Notes From the Road: IETF 101 Part 2
First Session – TLS 1.3
The second meeting of the TLS working group covered position of CIDs in DTLS 1.3, DNSSEC chain extension, and others.
Alessandro Ghedini (Cloudflare) presented his proposal to compress certificate chains using Brotli. Up to 30% savings could be achieved. This optimization is particularly germane to QUIC, as it reduces the reflection attack risk.
Christian Huitema (Microsoft) talked about encrypted SNI. This is an early proposal and will require a security analysis.
Lunch – Africa Initiative
Instead of lunch, I attended the IETF Africa Initiative session organized by Kevin Chege. The initiative aims to increase involvement in the IETF by participants from Africa. Nesredien Suleiman, a professor from at the University of Addis Ababa, presented the results of his own efforts in Kenya. This was followed by a discussion with several insightful comments offered by several African attendees — a professor from the University of Ilorin (Nigeria), an advisor to the Minister of Education of Mozambique, and others. The role of government in effecting positive change was discussed, with Kenya being an example of this working.
Third Session – ACME
The topics discussed at the Automated Certificate Management Environment WG meeting were somewhat obscure to me. ACME is the protocol behind LetsEncrypt — a push to convert all HTTP servers to use TLS. This effort shows no signs of slowing down.
Fourth Session – IETF Plenary
The plenary session began at 5:15 pm and lasted almost four hours. The auditorium was large enough to hold 500-600 people, but not all seats were taken. The divers boards, committees, and chairs of the IETF of associated organizations took turns taking the stage. Awards were presented and speeches were made. Practical matters were also discussed: budget; diversity; technical leadership; cost of registration and visas for people from developing nations. In a memorable exchange, Kyle Rose chastised the IAOC for the lack of cookies (yes, the edible kind) at the conference. Quoth Kyle: “I was reduced to buying cookies with cash!”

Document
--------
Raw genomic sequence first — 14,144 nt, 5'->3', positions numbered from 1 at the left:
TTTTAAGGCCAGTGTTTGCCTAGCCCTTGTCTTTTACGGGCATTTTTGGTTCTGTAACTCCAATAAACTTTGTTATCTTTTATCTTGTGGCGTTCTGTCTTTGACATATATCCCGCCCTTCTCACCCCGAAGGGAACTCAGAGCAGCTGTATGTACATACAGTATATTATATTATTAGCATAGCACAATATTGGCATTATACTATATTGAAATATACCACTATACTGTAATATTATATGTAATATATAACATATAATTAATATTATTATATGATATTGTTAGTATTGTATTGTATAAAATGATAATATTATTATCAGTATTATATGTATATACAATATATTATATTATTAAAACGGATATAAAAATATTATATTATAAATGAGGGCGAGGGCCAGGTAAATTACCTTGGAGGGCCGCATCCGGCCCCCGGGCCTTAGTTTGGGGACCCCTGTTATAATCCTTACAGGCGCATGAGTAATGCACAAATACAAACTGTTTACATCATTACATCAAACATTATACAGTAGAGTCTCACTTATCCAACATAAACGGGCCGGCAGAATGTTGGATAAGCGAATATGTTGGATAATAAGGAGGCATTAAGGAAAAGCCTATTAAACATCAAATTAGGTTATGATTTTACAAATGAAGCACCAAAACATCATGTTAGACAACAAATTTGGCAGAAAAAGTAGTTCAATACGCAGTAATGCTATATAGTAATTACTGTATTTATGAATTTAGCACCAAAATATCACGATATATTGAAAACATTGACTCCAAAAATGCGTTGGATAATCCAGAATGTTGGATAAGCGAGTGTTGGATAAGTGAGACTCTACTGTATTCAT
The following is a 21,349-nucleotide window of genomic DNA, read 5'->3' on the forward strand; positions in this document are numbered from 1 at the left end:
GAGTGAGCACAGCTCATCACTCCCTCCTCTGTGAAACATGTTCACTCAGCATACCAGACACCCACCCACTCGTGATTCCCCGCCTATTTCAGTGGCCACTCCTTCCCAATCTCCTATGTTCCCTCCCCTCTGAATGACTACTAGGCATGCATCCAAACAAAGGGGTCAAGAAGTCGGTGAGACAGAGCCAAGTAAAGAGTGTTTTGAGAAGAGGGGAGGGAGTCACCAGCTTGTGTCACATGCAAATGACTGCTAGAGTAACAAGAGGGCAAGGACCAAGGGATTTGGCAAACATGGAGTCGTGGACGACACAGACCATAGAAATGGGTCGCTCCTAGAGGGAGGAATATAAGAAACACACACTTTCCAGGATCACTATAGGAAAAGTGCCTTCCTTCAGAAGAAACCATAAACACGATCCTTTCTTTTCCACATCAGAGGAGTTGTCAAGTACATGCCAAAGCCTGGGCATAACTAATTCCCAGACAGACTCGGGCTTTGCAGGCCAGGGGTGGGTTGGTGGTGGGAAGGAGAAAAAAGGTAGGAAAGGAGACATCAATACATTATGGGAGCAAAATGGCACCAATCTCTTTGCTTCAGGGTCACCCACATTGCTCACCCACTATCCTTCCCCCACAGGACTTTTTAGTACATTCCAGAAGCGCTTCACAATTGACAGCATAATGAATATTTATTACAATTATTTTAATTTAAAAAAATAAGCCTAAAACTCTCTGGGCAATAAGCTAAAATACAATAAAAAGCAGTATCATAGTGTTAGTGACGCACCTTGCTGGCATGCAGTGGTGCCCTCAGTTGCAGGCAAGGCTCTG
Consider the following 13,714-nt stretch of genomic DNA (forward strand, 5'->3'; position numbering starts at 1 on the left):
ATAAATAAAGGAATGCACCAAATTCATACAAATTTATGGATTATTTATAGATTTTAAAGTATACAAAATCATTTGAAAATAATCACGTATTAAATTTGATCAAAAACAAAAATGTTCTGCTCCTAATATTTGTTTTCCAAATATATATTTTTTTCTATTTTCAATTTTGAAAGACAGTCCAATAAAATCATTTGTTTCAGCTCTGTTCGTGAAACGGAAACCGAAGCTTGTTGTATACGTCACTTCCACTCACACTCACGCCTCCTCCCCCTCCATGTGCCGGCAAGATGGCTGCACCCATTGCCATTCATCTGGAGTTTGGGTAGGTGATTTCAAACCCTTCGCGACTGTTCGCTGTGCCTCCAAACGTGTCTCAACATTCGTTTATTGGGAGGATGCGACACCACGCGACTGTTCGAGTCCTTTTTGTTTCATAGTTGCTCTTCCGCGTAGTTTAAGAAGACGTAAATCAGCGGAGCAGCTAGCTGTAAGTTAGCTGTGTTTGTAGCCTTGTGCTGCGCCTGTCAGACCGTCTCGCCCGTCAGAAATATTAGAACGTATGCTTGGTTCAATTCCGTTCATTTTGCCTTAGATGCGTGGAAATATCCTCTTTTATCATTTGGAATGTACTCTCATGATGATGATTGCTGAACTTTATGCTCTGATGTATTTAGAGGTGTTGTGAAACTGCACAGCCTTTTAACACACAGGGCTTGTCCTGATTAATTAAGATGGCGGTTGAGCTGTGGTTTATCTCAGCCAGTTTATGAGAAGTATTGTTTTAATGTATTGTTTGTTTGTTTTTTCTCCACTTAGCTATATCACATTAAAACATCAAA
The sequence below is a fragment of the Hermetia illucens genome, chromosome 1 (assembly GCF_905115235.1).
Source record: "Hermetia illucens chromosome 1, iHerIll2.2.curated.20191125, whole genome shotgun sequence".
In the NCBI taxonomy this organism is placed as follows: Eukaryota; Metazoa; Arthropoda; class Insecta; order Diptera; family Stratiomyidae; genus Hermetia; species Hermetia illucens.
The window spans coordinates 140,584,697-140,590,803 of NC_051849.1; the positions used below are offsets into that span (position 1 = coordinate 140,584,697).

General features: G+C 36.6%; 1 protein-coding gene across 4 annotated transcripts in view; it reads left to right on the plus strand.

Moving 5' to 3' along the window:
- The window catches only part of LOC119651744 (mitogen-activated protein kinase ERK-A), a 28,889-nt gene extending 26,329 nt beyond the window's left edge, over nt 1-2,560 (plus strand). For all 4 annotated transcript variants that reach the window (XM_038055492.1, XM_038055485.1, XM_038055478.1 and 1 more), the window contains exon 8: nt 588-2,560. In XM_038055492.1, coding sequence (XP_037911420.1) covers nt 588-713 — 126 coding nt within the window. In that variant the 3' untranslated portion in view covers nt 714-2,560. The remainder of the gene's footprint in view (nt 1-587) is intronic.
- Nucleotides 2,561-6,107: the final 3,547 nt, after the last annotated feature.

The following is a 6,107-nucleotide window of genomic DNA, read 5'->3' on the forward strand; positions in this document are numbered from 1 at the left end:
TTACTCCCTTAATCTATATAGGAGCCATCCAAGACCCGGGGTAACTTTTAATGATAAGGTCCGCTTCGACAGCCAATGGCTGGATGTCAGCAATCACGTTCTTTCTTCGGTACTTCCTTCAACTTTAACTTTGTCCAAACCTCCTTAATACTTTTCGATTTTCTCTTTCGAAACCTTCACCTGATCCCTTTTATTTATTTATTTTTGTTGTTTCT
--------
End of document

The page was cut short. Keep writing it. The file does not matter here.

I realized what a diverse, yet, at the same time, close-knit community of people IETF really is. It is quite astonishing how this self-organized, self-appointed, and mostly unpaid body of techies is dictating — most of the time successfully — the rules of the Internet game to the world.
First Session – QUIC: The Spin Bit Debate
ECN – Explicit Congestion Notification
First, the working group reviewed some outstanding items of the ECN proposal. It was decided that the ECN will make it into the main draft around June of this year.
Brian Trammell presented the latency spin bit. This produced two hours of rather heated debate as many people were unwilling to give up even one bit for the spin bit, afraid of information leakage. Network operators — Orange, Verizon, AT&T — insisted that the spin bit would be very useful, especially with the looming packet number encryption. At one point, the microphone queue was over twenty people long.
Spencer Dawkins had to intervene a few times to get the working group focussed again. At the end, it was hummed that Brian’s version of the spin bit was wanted, albeit in a separate draft. Three bits for the spin bit are to be reserved in the current draft and, when and if the spin bit draft is deemed finished, the reference to it will be made.
Second Session – DOH
DOH stands for DNS over HTTP. The DOH Internet Draft lists several reasons when DNS over HTTP may be preferable.